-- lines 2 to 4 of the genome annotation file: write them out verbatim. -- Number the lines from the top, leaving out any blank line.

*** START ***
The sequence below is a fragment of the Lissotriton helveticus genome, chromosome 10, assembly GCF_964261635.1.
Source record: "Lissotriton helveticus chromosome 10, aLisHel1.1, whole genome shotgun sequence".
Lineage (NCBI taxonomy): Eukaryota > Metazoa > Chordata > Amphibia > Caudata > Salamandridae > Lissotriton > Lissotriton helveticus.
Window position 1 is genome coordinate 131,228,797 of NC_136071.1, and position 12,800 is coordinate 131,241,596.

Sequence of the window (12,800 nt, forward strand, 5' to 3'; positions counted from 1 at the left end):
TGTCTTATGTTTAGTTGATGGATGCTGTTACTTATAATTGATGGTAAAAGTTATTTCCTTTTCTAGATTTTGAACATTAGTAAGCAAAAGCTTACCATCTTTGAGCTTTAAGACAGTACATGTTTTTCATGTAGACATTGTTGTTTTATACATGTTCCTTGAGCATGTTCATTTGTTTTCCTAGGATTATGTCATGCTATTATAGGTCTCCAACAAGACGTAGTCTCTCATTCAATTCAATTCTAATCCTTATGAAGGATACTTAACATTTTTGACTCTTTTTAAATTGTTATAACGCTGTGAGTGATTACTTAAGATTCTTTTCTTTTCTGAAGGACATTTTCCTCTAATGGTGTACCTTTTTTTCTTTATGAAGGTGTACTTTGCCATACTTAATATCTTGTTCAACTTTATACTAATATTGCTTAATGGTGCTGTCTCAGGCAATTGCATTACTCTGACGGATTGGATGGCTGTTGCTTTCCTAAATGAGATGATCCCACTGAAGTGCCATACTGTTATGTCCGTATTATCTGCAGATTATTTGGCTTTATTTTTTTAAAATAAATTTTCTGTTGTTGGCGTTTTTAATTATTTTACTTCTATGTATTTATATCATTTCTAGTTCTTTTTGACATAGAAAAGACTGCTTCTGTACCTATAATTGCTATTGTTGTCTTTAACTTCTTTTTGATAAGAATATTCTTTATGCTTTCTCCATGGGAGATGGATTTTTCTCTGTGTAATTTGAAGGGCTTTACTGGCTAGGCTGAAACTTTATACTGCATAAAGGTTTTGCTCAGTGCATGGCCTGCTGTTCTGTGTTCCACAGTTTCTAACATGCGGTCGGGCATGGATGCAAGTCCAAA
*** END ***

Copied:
Source record: "Lissotriton helveticus chromosome 10, aLisHel1.1, whole genome shotgun sequence".
Lineage (NCBI taxonomy): Eukaryota > Metazoa > Chordata > Amphibia > Caudata > Salamandridae > Lissotriton > Lissotriton helveticus.
Window position 1 is genome coordinate 131,228,797 of NC_136071.1, and position 12,800 is coordinate 131,241,596.